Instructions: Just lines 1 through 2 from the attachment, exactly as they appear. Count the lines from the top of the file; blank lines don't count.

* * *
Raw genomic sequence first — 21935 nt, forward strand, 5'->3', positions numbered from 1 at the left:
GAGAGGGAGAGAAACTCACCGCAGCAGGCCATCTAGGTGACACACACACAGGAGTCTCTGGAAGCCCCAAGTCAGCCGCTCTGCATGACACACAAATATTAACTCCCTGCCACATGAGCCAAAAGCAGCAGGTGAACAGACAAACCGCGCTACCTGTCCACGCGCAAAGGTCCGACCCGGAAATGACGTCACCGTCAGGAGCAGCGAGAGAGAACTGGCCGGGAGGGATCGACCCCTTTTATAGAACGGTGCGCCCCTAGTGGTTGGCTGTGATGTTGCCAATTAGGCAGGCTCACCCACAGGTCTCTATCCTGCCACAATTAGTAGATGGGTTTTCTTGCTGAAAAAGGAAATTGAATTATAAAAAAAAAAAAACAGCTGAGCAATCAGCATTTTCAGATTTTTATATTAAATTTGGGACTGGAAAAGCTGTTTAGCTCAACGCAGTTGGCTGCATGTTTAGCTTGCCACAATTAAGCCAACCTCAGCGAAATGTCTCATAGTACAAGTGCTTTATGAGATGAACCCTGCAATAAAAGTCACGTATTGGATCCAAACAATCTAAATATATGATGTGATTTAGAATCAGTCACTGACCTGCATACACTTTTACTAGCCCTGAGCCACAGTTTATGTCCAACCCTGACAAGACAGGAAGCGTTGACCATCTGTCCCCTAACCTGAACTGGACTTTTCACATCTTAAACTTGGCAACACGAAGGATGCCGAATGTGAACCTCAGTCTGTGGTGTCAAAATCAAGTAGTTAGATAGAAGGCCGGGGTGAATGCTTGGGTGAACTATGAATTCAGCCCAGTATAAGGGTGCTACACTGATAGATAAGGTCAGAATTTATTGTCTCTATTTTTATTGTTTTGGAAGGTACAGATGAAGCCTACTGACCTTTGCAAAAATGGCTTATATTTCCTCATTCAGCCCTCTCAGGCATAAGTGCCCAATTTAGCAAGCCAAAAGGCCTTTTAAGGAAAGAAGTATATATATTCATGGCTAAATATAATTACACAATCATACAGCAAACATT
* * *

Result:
Raw genomic sequence first — 21935 nt, forward strand, 5'->3', positions numbered from 1 at the left:
GAGAGGGAGAGAAACTCACCGCAGCAGGCCATCTAGGTGACACACACACAGGAGTCTCTGGAAGCCCCAAGTCAGCCGCTCTGCATGACACACAAATATTAACTCCCTGCCACATGAGCCAAAAGCAGCAGGTGAACAGACAAACCGCGCTACCTGTCCACGCGCAAAGGTCCGACCCGGAAATGACGTCACCGTCAGGAGCAGCGAGAGAGAACTGGCCGGGAGGGATCGACCCCTTTTATAGAACGGTGCGCCCCTAGTGGTTGGCTGTGATGTTGCCAATTAGGCAGGCTCACCCACAGGTCTCTATCCTGCCACAATTAGTAGATGGGTTTTCTTGCTGAAAAAGGAAATTGAATTATAAAAAAAAAAAAACAGCTGAGCAATCAGCATTTTCAGATTTTTATATTAAATTTGGGACTGGAAAAGCTGTTTAGCTCAACGCAGTTGGCTGCATGTTTAGCTTGCCACAATTAAGCCAACCTCAGCGAAATGTCTCATAGTACAAGTGCTTTATGAGATGAACCCTGCAATAAAAGTCACGTATTGGATCCAAACAATCTAAATATATGATGTGATTTAGAATCAGTCACTGACCTGCATACACTTTTACTAGCCCTGAGCCACAGTTTATGTCCAACCCTGACAAGACAGGAAGCGTTGACCATCTGTCCCCTAACCTGAACTGGACTTTTCACATCTTAAACTTGGCAACACGAAGGATGCCGAATGTGAACCTCAGTCTGTGGTGTCAAAATCAAGTAGTTAGATAGAAGGCCGGGGTGAATGCTTGGGTGAACTATGAATTCAGCCCAGTATAAGGGTGCTACACTGATAGATAAGGTCAGAATTTATTGTCTCTATTTTTATTGTTTTGGAAGGTACAGATGAAGCCTACTGACCTTTGCAAAAATGGCTTATATTTCCTCATTCAGCCCTCTCAGGCATAAGTGCCCAATTTAGCAAGCCAAAAGGCCTTTTAAGGAAAGAAGTATATATATTCATGGCTAAATATAATTACACAATCATACAGCAAACATT